July 10, 1983.
I spent most of the late afternoon lounging on the couch, eating nearly an entire bag of potato chips. Grease 2 was on cable, and as I watched it for probably the 10th time, my 12-year old self was once again awestruck at a then-young Michelle Pfeiffer. (It's funny that when I watch the same movie today, based on this particularly lame performance I find it amazing that she eventually became the star she did!)
When the movie ended, I could hear that my mom had finished mowing the front yard and had moved to the back, so I decided to help out. I actually didn't mind mowing the yard and it was better than any number of other chores that I could've been stuck with. So, I went out to the back yard and began pushing the mower.
We had a swing set in the back yard. It's probably more accurate to say that we had a swing set frame, because there were no longer swings, a slide, or any of the other usual items attached to the rusty metal poles. I've probably mentioned in previous posts that I consider myself to be very meticulous when I do virtually anything and mowing around the swing set was no different. I found great irritation in those clumps of grass that would grow at the base of the poles, and I had recently discovered a way to allieviate that problem. If I stood on my tip toes right under the swing set frame, I could barely lift the entire thing off of the ground and move it, allowing me to mow where the frame poles had originally met the ground. I had done this numerous times before without any problem whatsoever.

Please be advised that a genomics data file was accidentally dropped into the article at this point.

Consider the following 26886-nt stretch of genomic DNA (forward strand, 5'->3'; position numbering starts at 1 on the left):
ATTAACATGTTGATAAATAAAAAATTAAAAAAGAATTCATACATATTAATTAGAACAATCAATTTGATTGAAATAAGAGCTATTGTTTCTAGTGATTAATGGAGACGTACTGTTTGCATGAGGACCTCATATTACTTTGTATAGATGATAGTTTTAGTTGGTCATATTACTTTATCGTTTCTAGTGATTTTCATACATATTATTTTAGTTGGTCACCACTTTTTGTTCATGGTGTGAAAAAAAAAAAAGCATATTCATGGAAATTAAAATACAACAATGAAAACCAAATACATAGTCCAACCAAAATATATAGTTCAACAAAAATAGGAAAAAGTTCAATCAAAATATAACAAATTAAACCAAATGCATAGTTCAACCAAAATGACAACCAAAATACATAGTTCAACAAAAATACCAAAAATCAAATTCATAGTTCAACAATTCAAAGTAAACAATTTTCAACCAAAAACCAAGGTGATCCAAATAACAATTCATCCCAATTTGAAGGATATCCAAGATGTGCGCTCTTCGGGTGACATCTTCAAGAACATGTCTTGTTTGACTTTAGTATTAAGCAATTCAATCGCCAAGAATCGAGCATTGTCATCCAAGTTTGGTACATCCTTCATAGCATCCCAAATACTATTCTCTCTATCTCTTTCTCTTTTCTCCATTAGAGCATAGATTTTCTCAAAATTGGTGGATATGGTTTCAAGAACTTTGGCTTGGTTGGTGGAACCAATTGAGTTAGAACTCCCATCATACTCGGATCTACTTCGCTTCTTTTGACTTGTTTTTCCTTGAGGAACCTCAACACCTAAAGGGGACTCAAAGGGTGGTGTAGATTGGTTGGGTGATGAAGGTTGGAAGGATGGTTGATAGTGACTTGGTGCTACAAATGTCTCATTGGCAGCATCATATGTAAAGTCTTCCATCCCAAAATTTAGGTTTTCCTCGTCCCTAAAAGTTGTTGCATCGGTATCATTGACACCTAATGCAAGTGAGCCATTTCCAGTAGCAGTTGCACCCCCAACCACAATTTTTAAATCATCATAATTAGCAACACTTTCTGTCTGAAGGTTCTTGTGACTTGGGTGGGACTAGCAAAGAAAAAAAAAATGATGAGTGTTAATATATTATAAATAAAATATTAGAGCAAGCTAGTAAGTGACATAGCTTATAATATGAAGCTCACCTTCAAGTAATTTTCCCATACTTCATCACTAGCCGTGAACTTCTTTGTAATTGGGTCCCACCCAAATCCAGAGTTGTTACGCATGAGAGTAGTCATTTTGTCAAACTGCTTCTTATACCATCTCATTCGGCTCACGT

That was not to be the case on this day.
I lifted the frame from the gound and walked it a couple feet out of my way. Unfortunately, in a moment of utter carelessness, I walked right into the mower! You've got to remember, this happened 28 years ago, and lawnmowers weren't equipped with the safety precautions that they are today, such as the handle shut-off lever or blade guards. My left foot stepped right into the grass discharge opening and met with the spinning blade.
Fear set in! I suppose it was an adrenaline-fueled burst of energy, but I sprinted around to the front of the house where my mom was sweeping the sidewalk; I got her attention and we quickly made our way to the hospital. This was a Sunday evening, and the first thing I remember telling the nurses was that I had a baseball game on Tuesday night so I needed to get this taken care of as quickly as possible Little did I know that the injury was much more serious than I could've imagined: I was sent to Research Medical Center in Kansas City, where I spent nearly a month enduring several surgeries, a couple crazy roommates, and a feeling of complete seclusion since I was 100 miles or so from home. (In my mind, one of the worst parts was that I completely missed the three-week run of Return of the Jedi at the Plaza Theater back home!) 25 days later, I was finally released and headed home.
I've lived a pretty normal life ever since. It's true that my left foot is pretty weird looking, but I've been able to run and do virtually anything I've wanted to since the accident. It's strange to consider, however, that my foot has been altered for more than twice the number of years than it was normal. It's just a part of me and I can't really even remember it being any different than it is today.
#262 July 9, 2011, Pen